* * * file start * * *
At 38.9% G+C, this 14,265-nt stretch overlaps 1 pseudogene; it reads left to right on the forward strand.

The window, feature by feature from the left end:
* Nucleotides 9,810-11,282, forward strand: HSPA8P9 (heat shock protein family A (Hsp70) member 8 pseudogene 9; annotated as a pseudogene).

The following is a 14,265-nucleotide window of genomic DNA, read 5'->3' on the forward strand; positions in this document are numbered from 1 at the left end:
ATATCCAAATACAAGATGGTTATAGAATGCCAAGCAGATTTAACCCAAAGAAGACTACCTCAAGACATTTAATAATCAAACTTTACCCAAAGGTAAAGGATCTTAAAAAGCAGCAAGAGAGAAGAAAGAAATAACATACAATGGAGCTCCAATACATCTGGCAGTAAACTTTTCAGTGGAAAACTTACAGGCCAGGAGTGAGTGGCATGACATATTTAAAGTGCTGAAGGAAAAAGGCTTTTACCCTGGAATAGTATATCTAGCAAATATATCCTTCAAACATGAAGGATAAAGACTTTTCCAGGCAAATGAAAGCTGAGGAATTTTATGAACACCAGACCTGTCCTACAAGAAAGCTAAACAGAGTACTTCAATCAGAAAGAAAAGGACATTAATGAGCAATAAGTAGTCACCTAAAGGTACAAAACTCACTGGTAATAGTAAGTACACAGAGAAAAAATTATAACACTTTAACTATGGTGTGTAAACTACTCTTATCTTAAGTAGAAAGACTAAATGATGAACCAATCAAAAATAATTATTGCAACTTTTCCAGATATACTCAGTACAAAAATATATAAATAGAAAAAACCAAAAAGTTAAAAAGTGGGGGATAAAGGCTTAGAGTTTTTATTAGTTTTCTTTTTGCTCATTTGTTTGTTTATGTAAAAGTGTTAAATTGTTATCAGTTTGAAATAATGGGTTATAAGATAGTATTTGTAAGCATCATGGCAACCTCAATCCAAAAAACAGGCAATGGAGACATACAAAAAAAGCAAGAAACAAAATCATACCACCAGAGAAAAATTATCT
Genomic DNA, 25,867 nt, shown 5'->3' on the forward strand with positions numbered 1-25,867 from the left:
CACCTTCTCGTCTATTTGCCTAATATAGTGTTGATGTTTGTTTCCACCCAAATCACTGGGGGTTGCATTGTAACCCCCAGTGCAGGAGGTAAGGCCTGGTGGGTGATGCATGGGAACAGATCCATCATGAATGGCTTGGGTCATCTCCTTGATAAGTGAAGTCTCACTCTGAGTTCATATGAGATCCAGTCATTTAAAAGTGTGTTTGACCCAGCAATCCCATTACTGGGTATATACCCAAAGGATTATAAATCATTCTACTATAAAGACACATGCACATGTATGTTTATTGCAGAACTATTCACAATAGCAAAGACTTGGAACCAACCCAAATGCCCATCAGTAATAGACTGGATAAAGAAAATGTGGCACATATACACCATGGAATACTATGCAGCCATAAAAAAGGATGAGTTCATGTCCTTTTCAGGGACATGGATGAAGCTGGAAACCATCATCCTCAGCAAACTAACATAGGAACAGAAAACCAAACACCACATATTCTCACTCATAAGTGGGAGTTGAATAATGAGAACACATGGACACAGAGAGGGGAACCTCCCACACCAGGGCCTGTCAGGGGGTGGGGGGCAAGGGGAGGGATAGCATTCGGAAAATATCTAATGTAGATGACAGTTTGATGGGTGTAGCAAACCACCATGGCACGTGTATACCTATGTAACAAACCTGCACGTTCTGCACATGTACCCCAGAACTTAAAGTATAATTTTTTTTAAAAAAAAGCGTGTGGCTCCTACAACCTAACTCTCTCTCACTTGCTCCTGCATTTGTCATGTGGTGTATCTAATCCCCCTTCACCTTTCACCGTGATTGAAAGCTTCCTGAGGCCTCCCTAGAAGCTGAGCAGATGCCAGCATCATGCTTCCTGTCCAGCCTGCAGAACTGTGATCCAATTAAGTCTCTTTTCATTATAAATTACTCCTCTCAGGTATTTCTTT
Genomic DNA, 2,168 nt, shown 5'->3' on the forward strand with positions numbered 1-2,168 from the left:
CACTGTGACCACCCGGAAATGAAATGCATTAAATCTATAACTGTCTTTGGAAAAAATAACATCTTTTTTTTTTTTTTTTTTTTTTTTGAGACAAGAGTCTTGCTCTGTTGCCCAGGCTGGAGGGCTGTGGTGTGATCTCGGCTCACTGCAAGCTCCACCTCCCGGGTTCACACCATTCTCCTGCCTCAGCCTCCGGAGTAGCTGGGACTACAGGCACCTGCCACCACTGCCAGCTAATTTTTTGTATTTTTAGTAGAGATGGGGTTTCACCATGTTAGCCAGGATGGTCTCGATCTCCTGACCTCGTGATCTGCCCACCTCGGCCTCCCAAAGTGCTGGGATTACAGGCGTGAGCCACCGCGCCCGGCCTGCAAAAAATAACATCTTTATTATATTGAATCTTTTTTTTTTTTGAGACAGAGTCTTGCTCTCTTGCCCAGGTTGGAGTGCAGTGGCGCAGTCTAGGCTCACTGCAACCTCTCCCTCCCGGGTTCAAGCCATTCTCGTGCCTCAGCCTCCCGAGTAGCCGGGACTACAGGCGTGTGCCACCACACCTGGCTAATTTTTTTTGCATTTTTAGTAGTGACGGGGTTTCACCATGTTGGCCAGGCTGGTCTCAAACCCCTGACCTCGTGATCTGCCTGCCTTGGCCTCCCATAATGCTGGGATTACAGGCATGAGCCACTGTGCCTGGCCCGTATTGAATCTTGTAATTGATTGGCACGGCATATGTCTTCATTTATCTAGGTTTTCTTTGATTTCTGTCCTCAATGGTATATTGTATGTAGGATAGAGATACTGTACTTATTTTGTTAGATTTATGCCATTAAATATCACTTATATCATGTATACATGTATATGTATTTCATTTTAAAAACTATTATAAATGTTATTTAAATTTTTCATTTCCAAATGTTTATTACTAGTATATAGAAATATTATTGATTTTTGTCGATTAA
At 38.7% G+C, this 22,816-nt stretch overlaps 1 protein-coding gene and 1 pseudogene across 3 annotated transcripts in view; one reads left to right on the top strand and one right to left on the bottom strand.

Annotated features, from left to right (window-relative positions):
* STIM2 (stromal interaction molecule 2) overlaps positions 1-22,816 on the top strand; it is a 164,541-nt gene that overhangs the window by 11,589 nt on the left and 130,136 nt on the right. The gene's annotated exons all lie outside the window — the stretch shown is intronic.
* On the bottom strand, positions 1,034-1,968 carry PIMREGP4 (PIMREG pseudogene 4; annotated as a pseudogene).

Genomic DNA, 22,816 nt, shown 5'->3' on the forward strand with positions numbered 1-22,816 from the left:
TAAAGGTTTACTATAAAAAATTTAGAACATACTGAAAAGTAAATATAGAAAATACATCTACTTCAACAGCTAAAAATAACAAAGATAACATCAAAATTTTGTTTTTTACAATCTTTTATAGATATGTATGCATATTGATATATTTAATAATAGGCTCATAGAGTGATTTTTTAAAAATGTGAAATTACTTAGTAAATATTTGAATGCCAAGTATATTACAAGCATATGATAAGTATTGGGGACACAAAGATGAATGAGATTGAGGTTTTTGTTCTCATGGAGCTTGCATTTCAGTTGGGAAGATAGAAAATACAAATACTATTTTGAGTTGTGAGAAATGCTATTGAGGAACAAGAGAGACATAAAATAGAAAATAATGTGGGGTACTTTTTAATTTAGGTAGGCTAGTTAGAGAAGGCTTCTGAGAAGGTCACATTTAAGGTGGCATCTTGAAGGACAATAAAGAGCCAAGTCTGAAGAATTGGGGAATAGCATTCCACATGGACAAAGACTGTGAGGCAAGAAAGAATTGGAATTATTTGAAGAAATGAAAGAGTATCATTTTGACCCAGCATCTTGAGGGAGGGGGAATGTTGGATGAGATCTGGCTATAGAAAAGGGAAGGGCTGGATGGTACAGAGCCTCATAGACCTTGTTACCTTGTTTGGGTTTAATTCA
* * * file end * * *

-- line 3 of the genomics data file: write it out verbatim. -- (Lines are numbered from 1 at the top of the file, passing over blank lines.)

* Nucleotides 9,810-11,282, forward strand: HSPA8P9 (heat shock protein family A (Hsp70) member 8 pseudogene 9; annotated as a pseudogene).